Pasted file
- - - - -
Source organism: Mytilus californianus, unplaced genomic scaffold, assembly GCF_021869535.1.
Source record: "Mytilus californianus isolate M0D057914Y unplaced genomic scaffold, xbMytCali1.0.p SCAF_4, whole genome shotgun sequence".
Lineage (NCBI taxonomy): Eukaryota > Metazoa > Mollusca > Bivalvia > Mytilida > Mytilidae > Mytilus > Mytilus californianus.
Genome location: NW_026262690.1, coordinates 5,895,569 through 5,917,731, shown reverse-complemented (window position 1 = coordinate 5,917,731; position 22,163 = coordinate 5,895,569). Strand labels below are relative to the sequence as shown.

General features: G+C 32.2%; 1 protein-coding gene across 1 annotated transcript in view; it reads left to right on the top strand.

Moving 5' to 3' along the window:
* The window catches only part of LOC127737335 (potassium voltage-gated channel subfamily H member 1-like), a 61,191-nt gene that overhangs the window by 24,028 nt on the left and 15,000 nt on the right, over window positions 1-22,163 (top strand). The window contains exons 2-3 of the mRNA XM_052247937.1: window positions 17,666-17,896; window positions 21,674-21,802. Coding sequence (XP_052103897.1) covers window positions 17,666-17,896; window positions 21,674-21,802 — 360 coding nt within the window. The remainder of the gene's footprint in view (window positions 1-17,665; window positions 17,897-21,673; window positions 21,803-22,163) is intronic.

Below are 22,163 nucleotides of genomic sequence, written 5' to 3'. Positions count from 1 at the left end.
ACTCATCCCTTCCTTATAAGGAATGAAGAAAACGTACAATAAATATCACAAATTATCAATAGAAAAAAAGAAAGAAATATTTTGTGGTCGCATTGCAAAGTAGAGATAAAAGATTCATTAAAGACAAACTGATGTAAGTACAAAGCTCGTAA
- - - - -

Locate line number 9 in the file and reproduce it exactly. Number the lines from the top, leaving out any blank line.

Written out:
ACTCATCCCTTCCTTATAAGGAATGAAGAAAACGTACAATAAATATCACAAATTATCAATAGAAAAAAAGAAAGAAATATTTTGTGGTCGCATTGCAAAGTAGAGATAAAAGATTCATTAAAGACAAACTGATGTAAGTACAAAGCTCGTAA